My young friend and I had some entertaining lessons. We took all the fruit and vegetables out of the fridge, together with some cuddly toy vegetables collected from our local Co-op, and played shops with some euros I had left over from the holidays. We did word searches, easy crossword puzzles and played guessing games. I made use of the more basic resources on the Languages Online site to help her learn the words for members of the family, pets and colours. In fact, colours and clothes became a favourite topic. She had extensive collections of pencils and felt tips and enjoyed exercises that involved colouring in. We learned how to describe the weather and make a weather map. She liked to “interview” members of her family about their preferences and fill in a questionnaire about their favourite foods. She found it highly amusing that some Italian sentences appeared to read backwards when compared with the English, and would love to read books with pages side-by-side in both languages to hear this, since it sounded so comical to her. Nevertheless, she was learning.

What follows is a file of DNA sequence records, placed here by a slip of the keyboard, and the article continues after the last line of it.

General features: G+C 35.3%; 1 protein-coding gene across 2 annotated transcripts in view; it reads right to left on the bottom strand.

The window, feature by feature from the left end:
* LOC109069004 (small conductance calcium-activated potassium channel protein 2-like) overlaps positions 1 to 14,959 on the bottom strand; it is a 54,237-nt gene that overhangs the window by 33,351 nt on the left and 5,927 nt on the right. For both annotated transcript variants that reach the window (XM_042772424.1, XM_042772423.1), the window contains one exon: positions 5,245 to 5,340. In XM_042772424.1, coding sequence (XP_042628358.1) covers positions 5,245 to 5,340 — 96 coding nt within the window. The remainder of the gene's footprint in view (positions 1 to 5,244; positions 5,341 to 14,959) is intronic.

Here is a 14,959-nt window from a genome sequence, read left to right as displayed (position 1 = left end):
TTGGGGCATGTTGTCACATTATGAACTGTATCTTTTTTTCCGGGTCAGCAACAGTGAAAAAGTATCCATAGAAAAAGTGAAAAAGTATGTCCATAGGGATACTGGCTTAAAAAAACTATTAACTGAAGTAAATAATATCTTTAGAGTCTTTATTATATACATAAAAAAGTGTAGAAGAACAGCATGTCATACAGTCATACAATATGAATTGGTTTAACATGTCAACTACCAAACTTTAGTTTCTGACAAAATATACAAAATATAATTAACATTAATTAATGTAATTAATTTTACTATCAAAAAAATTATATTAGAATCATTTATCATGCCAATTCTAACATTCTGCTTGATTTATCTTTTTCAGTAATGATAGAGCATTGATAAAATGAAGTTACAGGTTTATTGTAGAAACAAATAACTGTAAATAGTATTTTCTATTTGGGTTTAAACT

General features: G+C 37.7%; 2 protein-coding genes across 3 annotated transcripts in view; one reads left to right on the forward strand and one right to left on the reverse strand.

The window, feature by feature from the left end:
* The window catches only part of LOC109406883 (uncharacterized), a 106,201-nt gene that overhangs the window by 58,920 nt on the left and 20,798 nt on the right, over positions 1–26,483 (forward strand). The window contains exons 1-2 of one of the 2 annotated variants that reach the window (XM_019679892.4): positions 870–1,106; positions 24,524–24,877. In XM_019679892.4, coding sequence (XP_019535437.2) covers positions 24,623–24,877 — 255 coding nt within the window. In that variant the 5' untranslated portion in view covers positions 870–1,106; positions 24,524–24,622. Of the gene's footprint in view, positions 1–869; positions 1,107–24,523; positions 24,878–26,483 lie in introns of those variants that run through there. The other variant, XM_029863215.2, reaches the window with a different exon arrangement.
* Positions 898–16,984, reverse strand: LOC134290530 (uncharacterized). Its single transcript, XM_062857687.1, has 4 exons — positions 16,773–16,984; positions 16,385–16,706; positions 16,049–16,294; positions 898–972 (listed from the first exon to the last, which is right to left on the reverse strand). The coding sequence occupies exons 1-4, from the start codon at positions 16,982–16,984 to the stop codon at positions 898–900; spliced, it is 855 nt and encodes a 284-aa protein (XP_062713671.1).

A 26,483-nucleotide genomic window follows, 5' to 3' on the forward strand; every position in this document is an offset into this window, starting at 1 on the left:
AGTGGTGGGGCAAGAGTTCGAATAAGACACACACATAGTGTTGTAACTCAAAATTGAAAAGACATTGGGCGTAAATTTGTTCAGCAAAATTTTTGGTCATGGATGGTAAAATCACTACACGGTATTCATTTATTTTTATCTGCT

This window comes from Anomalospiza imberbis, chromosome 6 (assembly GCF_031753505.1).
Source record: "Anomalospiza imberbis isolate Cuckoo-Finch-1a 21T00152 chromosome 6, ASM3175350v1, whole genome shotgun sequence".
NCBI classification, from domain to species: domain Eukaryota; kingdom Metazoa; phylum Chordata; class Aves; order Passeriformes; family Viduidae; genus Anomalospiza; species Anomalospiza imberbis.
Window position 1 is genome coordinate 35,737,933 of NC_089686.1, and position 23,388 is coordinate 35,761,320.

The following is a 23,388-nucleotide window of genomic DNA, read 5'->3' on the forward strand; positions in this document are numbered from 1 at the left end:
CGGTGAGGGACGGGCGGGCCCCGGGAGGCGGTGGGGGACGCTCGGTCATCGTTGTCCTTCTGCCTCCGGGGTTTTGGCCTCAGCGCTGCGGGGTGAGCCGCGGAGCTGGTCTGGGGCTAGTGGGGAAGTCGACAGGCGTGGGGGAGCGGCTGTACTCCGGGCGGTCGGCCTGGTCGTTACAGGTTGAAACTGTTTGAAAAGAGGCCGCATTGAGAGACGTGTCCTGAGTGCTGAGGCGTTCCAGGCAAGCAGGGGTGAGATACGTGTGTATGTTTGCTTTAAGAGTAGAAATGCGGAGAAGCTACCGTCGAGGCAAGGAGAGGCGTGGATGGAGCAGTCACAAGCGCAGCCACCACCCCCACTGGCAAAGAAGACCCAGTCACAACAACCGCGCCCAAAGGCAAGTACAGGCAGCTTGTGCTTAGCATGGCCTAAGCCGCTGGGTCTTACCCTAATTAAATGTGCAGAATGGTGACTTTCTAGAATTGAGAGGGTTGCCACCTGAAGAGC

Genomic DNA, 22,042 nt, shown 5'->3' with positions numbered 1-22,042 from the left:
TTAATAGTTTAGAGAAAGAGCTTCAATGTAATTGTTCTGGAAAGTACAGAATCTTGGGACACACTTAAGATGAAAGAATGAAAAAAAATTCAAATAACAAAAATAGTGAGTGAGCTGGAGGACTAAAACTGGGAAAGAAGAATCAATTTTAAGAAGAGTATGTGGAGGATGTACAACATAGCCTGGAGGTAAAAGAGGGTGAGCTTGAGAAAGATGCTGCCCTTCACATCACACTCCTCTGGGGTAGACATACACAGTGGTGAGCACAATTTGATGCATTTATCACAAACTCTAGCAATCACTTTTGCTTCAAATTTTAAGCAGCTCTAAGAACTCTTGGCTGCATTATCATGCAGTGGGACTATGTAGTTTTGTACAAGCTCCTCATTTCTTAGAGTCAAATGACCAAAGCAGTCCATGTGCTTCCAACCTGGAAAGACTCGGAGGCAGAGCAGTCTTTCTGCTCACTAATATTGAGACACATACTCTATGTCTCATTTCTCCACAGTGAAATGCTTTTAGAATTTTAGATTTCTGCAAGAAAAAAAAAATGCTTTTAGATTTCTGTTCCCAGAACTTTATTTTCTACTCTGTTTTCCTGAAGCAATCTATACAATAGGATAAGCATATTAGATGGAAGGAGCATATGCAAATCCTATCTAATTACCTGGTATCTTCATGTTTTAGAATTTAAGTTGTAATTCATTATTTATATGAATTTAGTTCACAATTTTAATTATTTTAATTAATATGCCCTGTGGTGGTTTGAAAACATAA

I did run into some problems. In one lesson I tried to teach her to tell the time, only to find out that she had not yet learned to do this in English. I got hold of a speaking calculator and attempted to do a few sums with her and teach her the numbers from one to a hundred, but found that in doing so I was expecting too high a level of arithmetic for that age group. Even reading a story gave rise to an interesting dilemma. I have always had a very structured, hierarchical way of teaching grammar, beginning with the present, moving on to the passato prossimo and imperfetto, then progressing to the future, conditional and finally the subjunctive and passive. (Yes, the gerund tense should fit in there somewhere, I know). My choice of order is based on immediate necessity and level of difficulty. But in an Italian storybook, however young the audience, you are (quite rightly) thrown straight into the passato remoto. This makes sense in view of the fact that it is the “storytelling” tense, or the one that is used for events in the distance past, but it is yet another verb tense to contend with, and can be confusing to a child learning Italian as a second language.